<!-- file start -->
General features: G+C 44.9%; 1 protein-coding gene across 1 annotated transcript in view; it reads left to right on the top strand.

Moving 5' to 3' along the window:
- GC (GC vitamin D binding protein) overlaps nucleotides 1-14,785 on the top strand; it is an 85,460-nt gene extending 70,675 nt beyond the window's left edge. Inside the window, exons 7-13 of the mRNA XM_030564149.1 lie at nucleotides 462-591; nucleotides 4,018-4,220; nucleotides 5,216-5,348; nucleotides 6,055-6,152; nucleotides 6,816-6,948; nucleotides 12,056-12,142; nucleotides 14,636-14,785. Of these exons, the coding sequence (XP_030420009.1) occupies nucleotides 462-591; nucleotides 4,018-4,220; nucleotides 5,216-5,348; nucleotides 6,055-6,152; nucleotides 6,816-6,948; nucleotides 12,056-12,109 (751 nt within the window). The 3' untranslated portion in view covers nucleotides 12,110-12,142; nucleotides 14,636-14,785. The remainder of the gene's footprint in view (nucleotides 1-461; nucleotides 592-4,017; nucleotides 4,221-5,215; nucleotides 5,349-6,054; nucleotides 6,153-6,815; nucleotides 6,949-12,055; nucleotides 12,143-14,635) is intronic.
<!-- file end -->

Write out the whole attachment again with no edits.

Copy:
General features: G+C 44.9%; 1 protein-coding gene across 1 annotated transcript in view; it reads left to right on the top strand.

Moving 5' to 3' along the window:
- GC (GC vitamin D binding protein) overlaps nucleotides 1-14,785 on the top strand; it is an 85,460-nt gene extending 70,675 nt beyond the window's left edge. Inside the window, exons 7-13 of the mRNA XM_030564149.1 lie at nucleotides 462-591; nucleotides 4,018-4,220; nucleotides 5,216-5,348; nucleotides 6,055-6,152; nucleotides 6,816-6,948; nucleotides 12,056-12,142; nucleotides 14,636-14,785. Of these exons, the coding sequence (XP_030420009.1) occupies nucleotides 462-591; nucleotides 4,018-4,220; nucleotides 5,216-5,348; nucleotides 6,055-6,152; nucleotides 6,816-6,948; nucleotides 12,056-12,109 (751 nt within the window). The 3' untranslated portion in view covers nucleotides 12,110-12,142; nucleotides 14,636-14,785. The remainder of the gene's footprint in view (nucleotides 1-461; nucleotides 592-4,017; nucleotides 4,221-5,215; nucleotides 5,349-6,054; nucleotides 6,153-6,815; nucleotides 6,949-12,055; nucleotides 12,143-14,635) is intronic.